The Test: People have been fishing from SUPs for years, but there are few purpose-made boards. Hobie launched the inflatable Sportsman in 2014 and has continued to refine it. With a catamaran-like design, 38 inches of width, and nearly 300 liters of total volume, this board lets you comfortably fight and land that 20-pound striper. Multiple D-ring tie-downs can be used to secure a cooler (for fish, people!) and just about everything else you might need. Accessories like rod holders can be added using Ram Mount’s Bond-a-Base mounting pads. Drop-stitch heavy-duty PVC construction and skid plates under the two outer chambers allow for worry-free landings on the beach. Comes with a three-piece paddle. 

The Verdict: Cast away without falling in. 

Price $1,399

Buy Now

  Photo: Sevylor

Sevylor Andy Signature 9'6" 

Best For: Whitewater.

The Test: This board takes its name from pro skier Andy Mahre, who paddles challenging rivers in his off-season. When inflated to its maximum  15 psi—about 12 minutes with the included pump—the Andy Signature gives you a rigid whitewater SUP with a few inches of rocker in the nose to get you through the rapids. (Newbies looking to stay upright should consider the ten-footer in the line.) It also plays well in small surf, but don’t expect to make any hard bottom turns. At 21 pounds, it’s an easy haul when folded into the included backpack. 

The Verdict: A solid first step into SUP river running. 

Price $1,250

Buy Now


The Best Water Shoes of 2016

Protect your piggies in the wet.   Photo: Inga Hendrickson Sperry Shock Light Boat  Best for: Doing It All  With a slipper-like fit, the Shock Light happily squeezes into the bow of a whitewater boat, while the grippy, nonmarking sole won’t scuff the teak deck on your buddy’s yacht. The shock-cord lacing keeps it snug should you fall into the drink, and it dries in less than half an hour. Price $85 Buy Now   Photo: Chaco Chaco Z/Cloud  Best for: Raft Trips How to improve an iconic, river-guide-trusted sandal? Very carefully. Chaco’s upgrades on the new Z/Cloud are minimal and smart: a soft antimicrobial topsheet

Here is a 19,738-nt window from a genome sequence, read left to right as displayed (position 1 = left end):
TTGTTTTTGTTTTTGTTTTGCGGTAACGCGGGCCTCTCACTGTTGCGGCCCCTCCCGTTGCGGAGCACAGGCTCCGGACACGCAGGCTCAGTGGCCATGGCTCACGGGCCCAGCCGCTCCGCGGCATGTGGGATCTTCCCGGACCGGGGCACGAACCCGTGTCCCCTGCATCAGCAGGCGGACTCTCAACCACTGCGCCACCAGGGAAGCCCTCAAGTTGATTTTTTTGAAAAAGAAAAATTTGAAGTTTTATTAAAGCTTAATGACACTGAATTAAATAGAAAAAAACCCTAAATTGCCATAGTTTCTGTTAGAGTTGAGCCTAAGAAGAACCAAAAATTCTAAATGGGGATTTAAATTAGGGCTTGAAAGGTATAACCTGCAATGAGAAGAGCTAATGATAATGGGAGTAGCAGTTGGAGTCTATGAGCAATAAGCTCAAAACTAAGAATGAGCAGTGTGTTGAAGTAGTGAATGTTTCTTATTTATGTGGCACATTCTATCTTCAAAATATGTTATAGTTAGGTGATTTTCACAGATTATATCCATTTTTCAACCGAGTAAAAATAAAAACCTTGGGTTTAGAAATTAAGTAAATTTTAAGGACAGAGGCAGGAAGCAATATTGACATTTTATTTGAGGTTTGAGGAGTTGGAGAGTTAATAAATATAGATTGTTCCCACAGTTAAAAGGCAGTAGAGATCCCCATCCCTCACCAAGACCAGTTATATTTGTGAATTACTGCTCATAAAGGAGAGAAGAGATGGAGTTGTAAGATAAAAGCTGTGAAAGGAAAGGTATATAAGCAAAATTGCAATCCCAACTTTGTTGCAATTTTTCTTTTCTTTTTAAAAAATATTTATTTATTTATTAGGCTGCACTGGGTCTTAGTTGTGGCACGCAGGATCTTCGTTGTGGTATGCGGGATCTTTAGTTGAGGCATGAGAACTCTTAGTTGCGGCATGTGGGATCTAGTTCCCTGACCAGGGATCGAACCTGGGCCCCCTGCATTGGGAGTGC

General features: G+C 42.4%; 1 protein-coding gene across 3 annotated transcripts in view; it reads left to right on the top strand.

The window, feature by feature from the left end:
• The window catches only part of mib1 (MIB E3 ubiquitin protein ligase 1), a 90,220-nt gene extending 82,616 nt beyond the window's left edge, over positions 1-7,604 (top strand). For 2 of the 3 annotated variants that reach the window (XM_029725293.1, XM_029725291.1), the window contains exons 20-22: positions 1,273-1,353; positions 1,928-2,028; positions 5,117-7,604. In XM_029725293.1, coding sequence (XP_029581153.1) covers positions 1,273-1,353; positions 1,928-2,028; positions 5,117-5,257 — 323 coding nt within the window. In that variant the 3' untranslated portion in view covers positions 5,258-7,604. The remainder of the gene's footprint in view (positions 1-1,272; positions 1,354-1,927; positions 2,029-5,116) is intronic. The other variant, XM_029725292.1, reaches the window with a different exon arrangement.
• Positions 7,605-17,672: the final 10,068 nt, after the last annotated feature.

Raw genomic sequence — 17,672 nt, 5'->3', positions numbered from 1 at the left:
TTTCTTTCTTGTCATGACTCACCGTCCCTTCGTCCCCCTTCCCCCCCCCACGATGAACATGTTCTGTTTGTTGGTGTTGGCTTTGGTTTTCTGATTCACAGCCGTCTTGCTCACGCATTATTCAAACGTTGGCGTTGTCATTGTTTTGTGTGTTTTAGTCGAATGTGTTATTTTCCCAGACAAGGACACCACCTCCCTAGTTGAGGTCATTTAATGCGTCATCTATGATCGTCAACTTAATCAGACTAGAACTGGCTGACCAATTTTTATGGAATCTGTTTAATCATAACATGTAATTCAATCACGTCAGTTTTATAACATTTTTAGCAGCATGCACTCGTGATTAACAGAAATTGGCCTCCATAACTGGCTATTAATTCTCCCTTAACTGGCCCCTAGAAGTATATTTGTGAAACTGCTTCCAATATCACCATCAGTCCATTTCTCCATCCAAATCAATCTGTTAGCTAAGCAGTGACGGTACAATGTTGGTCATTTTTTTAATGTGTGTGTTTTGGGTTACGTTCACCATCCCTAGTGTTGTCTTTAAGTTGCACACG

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The Fly-Fishing Essentials of 2016

Cast away with these choice tools for the discerning angler.   Photo: Fishpond Fishpond Nomad Mid-Length Net  With a carbon-fiberglass frame and a massive lunker-ready rubber basket, the Nomad almost makes landing the big ones easy.  Price $160 Buy Now   Photo: Meow Meow Tweet Meow Meow Tweet Herbal Bug Repellent  Bottled by a boutique skin-care company in New York’s Hudson Valley and made from organic lavender and apple cider vinegar, this elixir smells a helluva lot better than deet. Price $18 Buy Now   Photo: Nautilus Nautilus XM Reel   Nautilus builds reliable saltwater reels designed for catching fast, powerful fish. The XM brings that same

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The Best Boats of 2016

For the most part, boat manufacturers are in a careful tinkering phase, making smart refinements to tried-and-true designs. Notably, the trend in shorter (sub-15 feet) touring boats has matured: many brands are now producing these more playful kayaks, which are a bit slower than their longer forebearers but also more versatile. Regardless of what type you’re after, try to test a few models in the water before making a purchase. And while online homework is helpful, it can’t replace talking through options with a knowledgeable specialty retailer. Finally, remember to ask yourself a couple less exciting questions before pulling out

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The Women’s SUP Essentials of 2016

Get wet. Go long. Have fun.   Photo: Mi Ola Mi Ola X Back Bikini Top and Cya Full Double-String Bottom  With a crossback design on top and grippy waistband elastic below, this bikini stays put even when you tumble on a wave.  Price $95 and $85 Buy Now   Photo: Mountain Hardwear Mountain Hardwear River Gorge Long-Sleeve Shirt  Stay out all day in this half-zip with UPF 50 protection. The quick-drying fabric is silky, not clingy, and a side pocket is big enough for cash, keys, and lip balm.  Price $50 Buy Now   Photo: Bureo Bureo Kayu Sunglasses  These shades pair frames made from recycled plastic

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The Best Women’s Swimsuits of 2016

Performance can look good.   Photo: Lululemon Lululemon Tidal Flow One-Piece  Best For: Understated Elegance The Tidal Flow is the Audrey Hepburn of sporty swimsuits. It’s classy yet playful—simple, clean lines with an overlapping stringy back are paired with a band of transparent mesh running across the torso. Think of it as a little black dress that does everything—from sunning to swimming—well.     Price $118 Buy Now   Photo: Patagonia Patagonia Nanogrip Top and Nanogrip Side Tie Bottom  Best For: Surfing Bikinis this cute tend to fall off during your first wipeout. Not so the Nanogrip. With a sticky liner that clings like a gecko, this